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"The Power of Nightmares argues that radical Islamism is a political myth perpetuated by neoconservatives to unite and inspire their people after the ultimate failure of liberal utopias." --Sholem Stein

"Kepel sees contemporary jihadism as the expression of a “radicalization of Islam,” while Roy instead stresses an “Islamization of radicalism." --Radicalized Loyalties: Becoming Muslim in the West (2018 ) by Fabien Truong

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Islamism (Islam + -ism) or political Islam is a set of ideologies holding that "Islam should guide social and political as well as personal life". "Islamism" is a controversial neologism whose definition sometimes varies (see next section). Islamists can have varying interpretations on various Quranic suras and ayahs. Islamist views emphasize the implementation of Sharia (Islamic law); of pan-Islamic political unity; and of the selective removal of non-Muslim, particularly Western military, economic, political, social, or cultural influences in the Muslim world that they believe to be incompatible with Islam. Some observers (Graham Fuller) suggest Islamism's tenets are less strict, and can be defined as a form of identity politics or "support for [Muslim] identity, authenticity, broader regionalism, revivalism, [and] revitalization of the community". Following the Arab Spring, political Islam has been described as "increasingly interdependent" with political democracy.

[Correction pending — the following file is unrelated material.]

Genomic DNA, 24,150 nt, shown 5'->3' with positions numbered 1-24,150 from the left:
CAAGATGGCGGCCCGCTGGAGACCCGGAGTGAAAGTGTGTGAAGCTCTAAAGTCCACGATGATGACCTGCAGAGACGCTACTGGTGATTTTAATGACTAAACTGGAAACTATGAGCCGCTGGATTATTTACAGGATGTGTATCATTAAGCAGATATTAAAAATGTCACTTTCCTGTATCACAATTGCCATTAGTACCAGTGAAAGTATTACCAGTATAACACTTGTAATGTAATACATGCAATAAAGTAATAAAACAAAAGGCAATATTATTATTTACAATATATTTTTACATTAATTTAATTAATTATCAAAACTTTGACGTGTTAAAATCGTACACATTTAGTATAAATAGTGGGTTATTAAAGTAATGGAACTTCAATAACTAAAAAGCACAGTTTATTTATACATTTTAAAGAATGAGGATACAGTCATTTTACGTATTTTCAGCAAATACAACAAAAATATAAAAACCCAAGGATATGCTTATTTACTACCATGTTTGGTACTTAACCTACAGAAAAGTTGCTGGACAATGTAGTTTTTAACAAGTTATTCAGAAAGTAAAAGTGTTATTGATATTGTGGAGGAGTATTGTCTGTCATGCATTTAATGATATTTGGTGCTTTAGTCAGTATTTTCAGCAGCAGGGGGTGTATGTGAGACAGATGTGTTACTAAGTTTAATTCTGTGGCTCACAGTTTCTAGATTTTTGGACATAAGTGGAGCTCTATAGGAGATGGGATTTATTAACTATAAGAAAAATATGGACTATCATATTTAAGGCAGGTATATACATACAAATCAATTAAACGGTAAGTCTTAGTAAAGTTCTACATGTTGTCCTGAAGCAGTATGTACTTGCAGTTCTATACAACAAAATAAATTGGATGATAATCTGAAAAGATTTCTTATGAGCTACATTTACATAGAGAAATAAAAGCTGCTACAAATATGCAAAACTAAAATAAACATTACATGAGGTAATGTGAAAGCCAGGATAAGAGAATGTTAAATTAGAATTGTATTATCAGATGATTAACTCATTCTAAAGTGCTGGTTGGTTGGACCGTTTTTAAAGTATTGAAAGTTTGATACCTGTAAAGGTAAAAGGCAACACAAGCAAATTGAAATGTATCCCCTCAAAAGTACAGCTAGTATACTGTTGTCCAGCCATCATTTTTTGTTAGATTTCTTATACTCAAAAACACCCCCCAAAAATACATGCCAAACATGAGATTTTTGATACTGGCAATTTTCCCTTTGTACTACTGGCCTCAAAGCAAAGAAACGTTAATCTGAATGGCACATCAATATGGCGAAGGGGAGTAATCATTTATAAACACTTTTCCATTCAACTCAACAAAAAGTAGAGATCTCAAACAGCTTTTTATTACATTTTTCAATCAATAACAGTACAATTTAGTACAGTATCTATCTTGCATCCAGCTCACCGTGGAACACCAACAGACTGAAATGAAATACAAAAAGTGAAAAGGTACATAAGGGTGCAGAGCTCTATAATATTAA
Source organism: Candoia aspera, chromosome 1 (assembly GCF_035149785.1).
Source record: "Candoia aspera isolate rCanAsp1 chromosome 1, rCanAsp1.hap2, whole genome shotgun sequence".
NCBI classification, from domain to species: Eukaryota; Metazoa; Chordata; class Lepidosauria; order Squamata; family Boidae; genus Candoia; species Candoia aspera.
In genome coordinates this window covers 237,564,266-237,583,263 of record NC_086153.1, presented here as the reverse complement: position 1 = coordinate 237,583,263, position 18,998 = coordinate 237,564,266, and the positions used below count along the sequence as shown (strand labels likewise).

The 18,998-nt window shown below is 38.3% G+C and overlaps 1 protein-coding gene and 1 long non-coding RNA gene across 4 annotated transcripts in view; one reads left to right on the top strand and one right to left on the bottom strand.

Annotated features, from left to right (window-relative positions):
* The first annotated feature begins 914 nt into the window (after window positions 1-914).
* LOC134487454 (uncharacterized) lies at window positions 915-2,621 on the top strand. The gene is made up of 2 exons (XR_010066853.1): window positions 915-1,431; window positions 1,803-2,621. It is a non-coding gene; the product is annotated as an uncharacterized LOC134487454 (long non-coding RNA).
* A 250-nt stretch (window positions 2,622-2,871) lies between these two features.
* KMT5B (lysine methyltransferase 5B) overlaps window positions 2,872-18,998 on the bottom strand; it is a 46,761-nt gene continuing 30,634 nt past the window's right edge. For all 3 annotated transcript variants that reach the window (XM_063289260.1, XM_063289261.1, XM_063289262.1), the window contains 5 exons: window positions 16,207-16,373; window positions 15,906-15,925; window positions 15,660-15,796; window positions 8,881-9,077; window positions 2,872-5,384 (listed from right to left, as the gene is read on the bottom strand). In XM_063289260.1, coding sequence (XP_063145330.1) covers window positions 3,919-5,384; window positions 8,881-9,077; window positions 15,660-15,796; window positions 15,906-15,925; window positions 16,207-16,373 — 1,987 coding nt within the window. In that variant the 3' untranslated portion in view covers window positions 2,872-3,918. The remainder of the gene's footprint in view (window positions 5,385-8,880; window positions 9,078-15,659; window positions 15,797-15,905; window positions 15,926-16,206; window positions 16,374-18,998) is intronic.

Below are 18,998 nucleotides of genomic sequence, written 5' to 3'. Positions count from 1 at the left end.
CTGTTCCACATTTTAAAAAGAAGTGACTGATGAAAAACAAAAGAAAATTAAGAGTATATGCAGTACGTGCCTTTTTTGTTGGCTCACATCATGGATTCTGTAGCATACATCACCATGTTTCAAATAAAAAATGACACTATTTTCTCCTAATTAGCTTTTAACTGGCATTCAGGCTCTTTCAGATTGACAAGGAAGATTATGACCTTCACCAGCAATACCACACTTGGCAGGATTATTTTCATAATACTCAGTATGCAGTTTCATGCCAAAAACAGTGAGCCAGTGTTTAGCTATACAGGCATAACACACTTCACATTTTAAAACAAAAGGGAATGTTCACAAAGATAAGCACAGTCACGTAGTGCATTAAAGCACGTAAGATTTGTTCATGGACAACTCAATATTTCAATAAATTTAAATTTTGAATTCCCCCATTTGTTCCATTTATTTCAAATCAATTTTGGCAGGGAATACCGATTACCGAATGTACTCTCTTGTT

Islamists generally oppose the use of the term, claiming that their political beliefs and goals are simply an expression of Islamic religious belief. Similarly, some experts (Bernard Lewis) favor the term "activist Islam", or "political Islam" (Trevor Stanley), and some (Robin Wright) have equated the term "militant Islam" with Islamism.

Central and prominent figures of modern Islamism include Ata Abu Rashta, Sayyid Qutb, Hasan al-Banna, Abul Ala Maududi and Ruhollah Khomeini. Other important figures who inspired various Islamist movements are Jamal-al-Din al-Afghani, Muhammad 'Abduh, Rashid Rida, Muhammad Iqbal, Muhammad Asad, Said Nursî, Taqiuddin al-Nabhani, Ali Shariati, Navvab Safavi, Yusuf al-Qaradawi and Rashid al-Ghannushi.

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Unless indicated otherwise, the text in this article is either based on Wikipedia article "Islamism" or another language Wikipedia page thereof used under the terms of the GNU Free Documentation License; or on research by Jahsonic and friends. See Art and Popular Culture's copyright notice.

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